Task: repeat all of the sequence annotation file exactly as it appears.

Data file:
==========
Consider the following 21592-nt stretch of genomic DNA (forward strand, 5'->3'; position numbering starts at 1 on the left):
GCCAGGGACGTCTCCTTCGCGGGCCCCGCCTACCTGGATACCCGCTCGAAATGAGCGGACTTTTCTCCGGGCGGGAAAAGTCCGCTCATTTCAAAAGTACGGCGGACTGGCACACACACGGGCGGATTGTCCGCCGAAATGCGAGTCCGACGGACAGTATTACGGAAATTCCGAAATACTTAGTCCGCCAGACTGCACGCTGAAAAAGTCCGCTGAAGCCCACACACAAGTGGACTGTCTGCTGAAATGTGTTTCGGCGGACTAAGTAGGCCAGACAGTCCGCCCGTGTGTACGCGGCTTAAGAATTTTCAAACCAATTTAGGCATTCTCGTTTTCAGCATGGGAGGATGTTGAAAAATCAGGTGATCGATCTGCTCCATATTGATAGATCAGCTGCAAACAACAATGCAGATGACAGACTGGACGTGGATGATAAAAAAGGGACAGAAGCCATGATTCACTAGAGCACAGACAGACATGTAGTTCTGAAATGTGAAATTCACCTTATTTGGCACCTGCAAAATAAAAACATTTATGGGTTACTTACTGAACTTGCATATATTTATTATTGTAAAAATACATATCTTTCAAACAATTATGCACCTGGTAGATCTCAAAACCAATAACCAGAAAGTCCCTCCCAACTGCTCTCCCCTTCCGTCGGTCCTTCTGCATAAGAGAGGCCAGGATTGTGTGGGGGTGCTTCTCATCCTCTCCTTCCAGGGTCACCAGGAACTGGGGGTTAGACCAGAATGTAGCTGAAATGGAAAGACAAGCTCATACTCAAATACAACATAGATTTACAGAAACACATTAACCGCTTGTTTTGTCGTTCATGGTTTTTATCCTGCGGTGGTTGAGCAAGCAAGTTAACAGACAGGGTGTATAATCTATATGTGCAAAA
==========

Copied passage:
Consider the following 21592-nt stretch of genomic DNA (forward strand, 5'->3'; position numbering starts at 1 on the left):
GCCAGGGACGTCTCCTTCGCGGGCCCCGCCTACCTGGATACCCGCTCGAAATGAGCGGACTTTTCTCCGGGCGGGAAAAGTCCGCTCATTTCAAAAGTACGGCGGACTGGCACACACACGGGCGGATTGTCCGCCGAAATGCGAGTCCGACGGACAGTATTACGGAAATTCCGAAATACTTAGTCCGCCAGACTGCACGCTGAAAAAGTCCGCTGAAGCCCACACACAAGTGGACTGTCTGCTGAAATGTGTTTCGGCGGACTAAGTAGGCCAGACAGTCCGCCCGTGTGTACGCGGCTTAAGAATTTTCAAACCAATTTAGGCATTCTCGTTTTCAGCATGGGAGGATGTTGAAAAATCAGGTGATCGATCTGCTCCATATTGATAGATCAGCTGCAAACAACAATGCAGATGACAGACTGGACGTGGATGATAAAAAAGGGACAGAAGCCATGATTCACTAGAGCACAGACAGACATGTAGTTCTGAAATGTGAAATTCACCTTATTTGGCACCTGCAAAATAAAAACATTTATGGGTTACTTACTGAACTTGCATATATTTATTATTGTAAAAATACATATCTTTCAAACAATTATGCACCTGGTAGATCTCAAAACCAATAACCAGAAAGTCCCTCCCAACTGCTCTCCCCTTCCGTCGGTCCTTCTGCATAAGAGAGGCCAGGATTGTGTGGGGGTGCTTCTCATCCTCTCCTTCCAGGGTCACCAGGAACTGGGGGTTAGACCAGAATGTAGCTGAAATGGAAAGACAAGCTCATACTCAAATACAACATAGATTTACAGAAACACATTAACCGCTTGTTTTGTCGTTCATGGTTTTTATCCTGCGGTGGTTGAGCAAGCAAGTTAACAGACAGGGTGTATAATCTATATGTGCAAAA